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    Updated June 3, 2014

Standing Up for Social Justice


At the May National Council meeting, three resolutions that build on Equity’s strong social justice foundation were presented by the National Public Policy Committee and passed.

The resolutions addressed issues that are in the national consciousness — equal pay for women, ending employment discrimination against LGBT workers and opposing voter suppression and strengthening voting rights. 

In 1963, when the Equal Pay Act was signed into law, it required all employers to pay men and women equally of equal work. Though the pay gap has slowly been decreasing, there is still a 23 cent wage difference between men and woman today (an even wider gap exists for minority women in the U.S.).

Congress has introduced a few pieces of legislation to help combat pay inequality, such as The Paycheck Fairness Act (which aids workers when fighting wage discrimination) and the Equal Employment Opportunity Restoration Act (which removes the barriers from the infamous Wal-Mart v. Dukes that stunted employees’ rights to bring class-action suits under antidiscrimination laws.

With this legislation and other government measures to protect and enhance equal pay, the NPPC proposed the following to the Council:

“Move that Actor’s Equity Association support legislative efforts to end wage discrimination and to further strengthen laws that make it illegal for employers to pay unequal wages to women, including supporting measures as the Paycheck Fairness Act, strengthening remedies and class-action procedures under the Equal Pay Act, and supporting similar such legislation.”

When it comes to ending employment discrimination against LGBT workers, congress has passed laws to protect individuals from discrimination, such as Title VII of the Civil Rights Act of 1964. The law prohibits any employer from discriminating anyone based on their “race, color, religion, sex or national origin.”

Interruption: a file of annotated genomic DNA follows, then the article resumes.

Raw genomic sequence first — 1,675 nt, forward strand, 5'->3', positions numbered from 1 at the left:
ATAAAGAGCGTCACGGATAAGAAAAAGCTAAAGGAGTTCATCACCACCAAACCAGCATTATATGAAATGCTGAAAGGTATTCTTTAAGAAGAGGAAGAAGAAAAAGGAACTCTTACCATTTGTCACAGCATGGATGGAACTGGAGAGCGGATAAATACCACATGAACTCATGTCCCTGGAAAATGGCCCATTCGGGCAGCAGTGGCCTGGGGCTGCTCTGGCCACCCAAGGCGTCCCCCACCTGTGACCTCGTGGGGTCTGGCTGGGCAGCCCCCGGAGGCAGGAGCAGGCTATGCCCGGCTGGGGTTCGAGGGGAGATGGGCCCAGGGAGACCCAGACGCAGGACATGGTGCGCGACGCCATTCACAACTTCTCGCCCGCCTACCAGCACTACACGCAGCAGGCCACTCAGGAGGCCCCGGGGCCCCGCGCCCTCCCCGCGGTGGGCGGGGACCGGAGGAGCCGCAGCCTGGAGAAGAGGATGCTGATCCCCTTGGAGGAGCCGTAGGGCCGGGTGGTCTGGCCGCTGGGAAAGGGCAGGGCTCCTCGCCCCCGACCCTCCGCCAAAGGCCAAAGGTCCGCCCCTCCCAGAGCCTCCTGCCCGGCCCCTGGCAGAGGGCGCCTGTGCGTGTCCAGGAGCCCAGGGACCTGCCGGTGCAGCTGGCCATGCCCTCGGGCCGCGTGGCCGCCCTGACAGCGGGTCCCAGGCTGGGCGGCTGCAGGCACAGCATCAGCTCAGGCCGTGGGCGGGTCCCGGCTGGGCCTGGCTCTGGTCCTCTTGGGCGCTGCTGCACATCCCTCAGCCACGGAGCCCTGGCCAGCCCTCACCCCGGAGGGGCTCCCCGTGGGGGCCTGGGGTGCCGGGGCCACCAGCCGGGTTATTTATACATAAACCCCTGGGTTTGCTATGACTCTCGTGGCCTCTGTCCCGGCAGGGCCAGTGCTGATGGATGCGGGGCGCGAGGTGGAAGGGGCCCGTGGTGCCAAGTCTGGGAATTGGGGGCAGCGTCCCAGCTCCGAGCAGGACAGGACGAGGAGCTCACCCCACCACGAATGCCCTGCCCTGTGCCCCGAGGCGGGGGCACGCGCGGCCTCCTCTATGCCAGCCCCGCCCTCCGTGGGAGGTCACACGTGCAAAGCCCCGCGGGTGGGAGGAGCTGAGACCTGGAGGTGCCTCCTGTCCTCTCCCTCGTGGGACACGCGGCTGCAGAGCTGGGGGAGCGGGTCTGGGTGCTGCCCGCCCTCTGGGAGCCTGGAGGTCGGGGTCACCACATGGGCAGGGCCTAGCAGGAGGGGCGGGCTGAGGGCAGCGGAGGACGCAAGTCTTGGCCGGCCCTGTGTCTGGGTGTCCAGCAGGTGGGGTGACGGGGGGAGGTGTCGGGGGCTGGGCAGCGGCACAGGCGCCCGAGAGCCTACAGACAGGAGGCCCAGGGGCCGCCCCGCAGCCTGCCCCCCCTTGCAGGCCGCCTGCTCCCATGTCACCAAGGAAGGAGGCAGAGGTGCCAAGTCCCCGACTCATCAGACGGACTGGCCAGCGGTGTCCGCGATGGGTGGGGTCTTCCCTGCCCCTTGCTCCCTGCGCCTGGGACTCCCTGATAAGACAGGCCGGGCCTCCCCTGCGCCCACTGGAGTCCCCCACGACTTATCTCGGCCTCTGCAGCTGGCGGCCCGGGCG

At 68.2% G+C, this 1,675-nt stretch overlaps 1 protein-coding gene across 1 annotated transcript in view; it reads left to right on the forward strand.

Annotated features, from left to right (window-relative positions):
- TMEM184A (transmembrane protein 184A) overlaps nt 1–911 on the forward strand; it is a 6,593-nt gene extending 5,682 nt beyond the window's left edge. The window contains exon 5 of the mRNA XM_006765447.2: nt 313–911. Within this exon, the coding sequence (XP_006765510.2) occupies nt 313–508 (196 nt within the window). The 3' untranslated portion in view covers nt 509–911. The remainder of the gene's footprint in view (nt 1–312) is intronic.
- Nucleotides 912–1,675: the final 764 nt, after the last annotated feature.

Congress also passed the Age Discrimination in Employment Act (which means that anyone employee over the age of 40 is protected with various employment attributes) and the 1990 Americans with Disabilities Act (prohibiting employers from discriminating against anyone with a disability). Still, Congress has not created a law that protects employee discrimination based on sexual orientation or gender identity.

For this issue, the committee recommended to Council the following:

“Move that Actors’ Equity Association support ending employment discrimination based on sexual orientation or gender identity by enactment of the Employment Non-Discrimination Act, or other similar legislation.”

Recently, several states have passed voter I.D. and suppression laws, which limits access to the polls and makes it difficult for people (specifically, elderly, minorities and young voters) to vote.

The NPPC pitched the following resolution to council:

“Move that Actors’ Equity Association support efforts to make our voting system free, fair and accessible to all Americans by, among other things, (1) eliminating laws that limit access to the polls; (2) supporting same-day registration, early voting, no-fault absentee voting and other such modernization efforts; and (3) supporting campaign finance reform efforts that promote integrity and fairness in our democracy.”

“I am so proud that Equity’s elected leadership continues to build on the union’s historical support of social justice issues,” said Mary McColl, AEA Executive Director. “These resolutions, which speak out in support of pay equity for women, ending employment discrimination against LGBT workers and working to strike down voter suppression laws to ensure that all Americans can vote, puts us yet again on the right side of history.”


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